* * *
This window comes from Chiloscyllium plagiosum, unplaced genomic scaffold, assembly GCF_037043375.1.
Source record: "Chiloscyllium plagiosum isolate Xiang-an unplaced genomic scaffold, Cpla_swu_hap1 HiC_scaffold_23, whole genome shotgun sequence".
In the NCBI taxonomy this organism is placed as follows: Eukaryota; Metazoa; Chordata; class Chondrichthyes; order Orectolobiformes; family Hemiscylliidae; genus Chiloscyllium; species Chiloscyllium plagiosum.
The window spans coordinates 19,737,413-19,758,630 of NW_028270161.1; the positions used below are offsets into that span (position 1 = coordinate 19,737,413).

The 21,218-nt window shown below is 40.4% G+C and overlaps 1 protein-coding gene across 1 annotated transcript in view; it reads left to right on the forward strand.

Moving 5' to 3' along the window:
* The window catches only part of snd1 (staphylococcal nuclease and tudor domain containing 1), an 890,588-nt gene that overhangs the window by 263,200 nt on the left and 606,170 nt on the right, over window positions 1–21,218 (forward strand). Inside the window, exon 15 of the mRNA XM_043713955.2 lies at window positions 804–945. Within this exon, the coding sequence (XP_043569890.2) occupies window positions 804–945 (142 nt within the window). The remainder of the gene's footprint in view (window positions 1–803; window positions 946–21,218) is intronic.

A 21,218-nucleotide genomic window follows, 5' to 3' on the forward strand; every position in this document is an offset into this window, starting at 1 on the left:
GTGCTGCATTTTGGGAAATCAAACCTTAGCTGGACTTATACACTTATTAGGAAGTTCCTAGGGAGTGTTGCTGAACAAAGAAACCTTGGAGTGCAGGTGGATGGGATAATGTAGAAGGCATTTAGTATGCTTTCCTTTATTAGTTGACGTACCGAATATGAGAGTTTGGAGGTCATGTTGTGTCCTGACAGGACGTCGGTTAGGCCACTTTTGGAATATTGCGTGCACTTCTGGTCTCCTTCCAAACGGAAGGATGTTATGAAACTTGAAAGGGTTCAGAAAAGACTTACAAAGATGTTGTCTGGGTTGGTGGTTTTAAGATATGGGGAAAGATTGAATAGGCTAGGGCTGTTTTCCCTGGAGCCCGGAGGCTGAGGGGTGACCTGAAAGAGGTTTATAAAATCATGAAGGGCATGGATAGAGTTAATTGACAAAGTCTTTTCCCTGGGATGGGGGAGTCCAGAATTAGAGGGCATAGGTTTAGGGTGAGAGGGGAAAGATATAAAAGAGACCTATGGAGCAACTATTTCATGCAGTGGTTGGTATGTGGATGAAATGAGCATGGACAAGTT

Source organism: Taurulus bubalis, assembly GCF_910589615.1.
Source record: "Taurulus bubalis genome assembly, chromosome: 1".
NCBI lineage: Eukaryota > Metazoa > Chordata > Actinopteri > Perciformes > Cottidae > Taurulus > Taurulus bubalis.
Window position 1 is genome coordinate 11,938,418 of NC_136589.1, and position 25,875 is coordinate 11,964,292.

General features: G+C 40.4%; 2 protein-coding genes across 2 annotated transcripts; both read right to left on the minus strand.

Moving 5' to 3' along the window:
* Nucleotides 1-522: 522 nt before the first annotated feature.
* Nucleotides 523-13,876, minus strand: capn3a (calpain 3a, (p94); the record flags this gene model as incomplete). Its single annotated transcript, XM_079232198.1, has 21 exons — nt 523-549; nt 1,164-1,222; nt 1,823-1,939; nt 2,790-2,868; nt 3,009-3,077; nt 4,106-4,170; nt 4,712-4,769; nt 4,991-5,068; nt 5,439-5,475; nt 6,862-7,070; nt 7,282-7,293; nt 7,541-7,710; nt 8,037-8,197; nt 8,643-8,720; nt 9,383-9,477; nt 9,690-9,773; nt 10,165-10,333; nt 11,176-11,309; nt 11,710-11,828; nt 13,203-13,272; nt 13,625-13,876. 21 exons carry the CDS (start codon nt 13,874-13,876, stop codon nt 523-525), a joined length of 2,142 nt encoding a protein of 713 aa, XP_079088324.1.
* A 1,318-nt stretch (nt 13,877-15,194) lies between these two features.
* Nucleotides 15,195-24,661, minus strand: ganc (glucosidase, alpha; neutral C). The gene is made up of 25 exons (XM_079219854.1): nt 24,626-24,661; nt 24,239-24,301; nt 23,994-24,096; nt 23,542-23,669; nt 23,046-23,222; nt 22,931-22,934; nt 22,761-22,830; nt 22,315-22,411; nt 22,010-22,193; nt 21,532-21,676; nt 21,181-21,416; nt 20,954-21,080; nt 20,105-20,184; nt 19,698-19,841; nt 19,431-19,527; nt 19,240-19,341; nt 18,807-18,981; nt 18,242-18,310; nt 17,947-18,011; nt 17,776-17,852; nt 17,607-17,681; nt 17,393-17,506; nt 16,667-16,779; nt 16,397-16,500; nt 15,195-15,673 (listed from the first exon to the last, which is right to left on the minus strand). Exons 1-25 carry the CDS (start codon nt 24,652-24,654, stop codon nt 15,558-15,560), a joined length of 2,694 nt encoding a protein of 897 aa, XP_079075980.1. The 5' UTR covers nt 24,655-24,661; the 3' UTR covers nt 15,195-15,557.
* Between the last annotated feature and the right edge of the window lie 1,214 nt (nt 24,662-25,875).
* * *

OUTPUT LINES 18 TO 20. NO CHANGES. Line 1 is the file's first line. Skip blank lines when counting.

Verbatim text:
* A 1,318-nt stretch (nt 13,877-15,194) lies between these two features.
* Nucleotides 15,195-24,661, minus strand: ganc (glucosidase, alpha; neutral C). The gene is made up of 25 exons (XM_079219854.1): nt 24,626-24,661; nt 24,239-24,301; nt 23,994-24,096; nt 23,542-23,669; nt 23,046-23,222; nt 22,931-22,934; nt 22,761-22,830; nt 22,315-22,411; nt 22,010-22,193; nt 21,532-21,676; nt 21,181-21,416; nt 20,954-21,080; nt 20,105-20,184; nt 19,698-19,841; nt 19,431-19,527; nt 19,240-19,341; nt 18,807-18,981; nt 18,242-18,310; nt 17,947-18,011; nt 17,776-17,852; nt 17,607-17,681; nt 17,393-17,506; nt 16,667-16,779; nt 16,397-16,500; nt 15,195-15,673 (listed from the first exon to the last, which is right to left on the minus strand). Exons 1-25 carry the CDS (start codon nt 24,652-24,654, stop codon nt 15,558-15,560), a joined length of 2,694 nt encoding a protein of 897 aa, XP_079075980.1. The 5' UTR covers nt 24,655-24,661; the 3' UTR covers nt 15,195-15,557.
* Between the last annotated feature and the right edge of the window lie 1,214 nt (nt 24,662-25,875).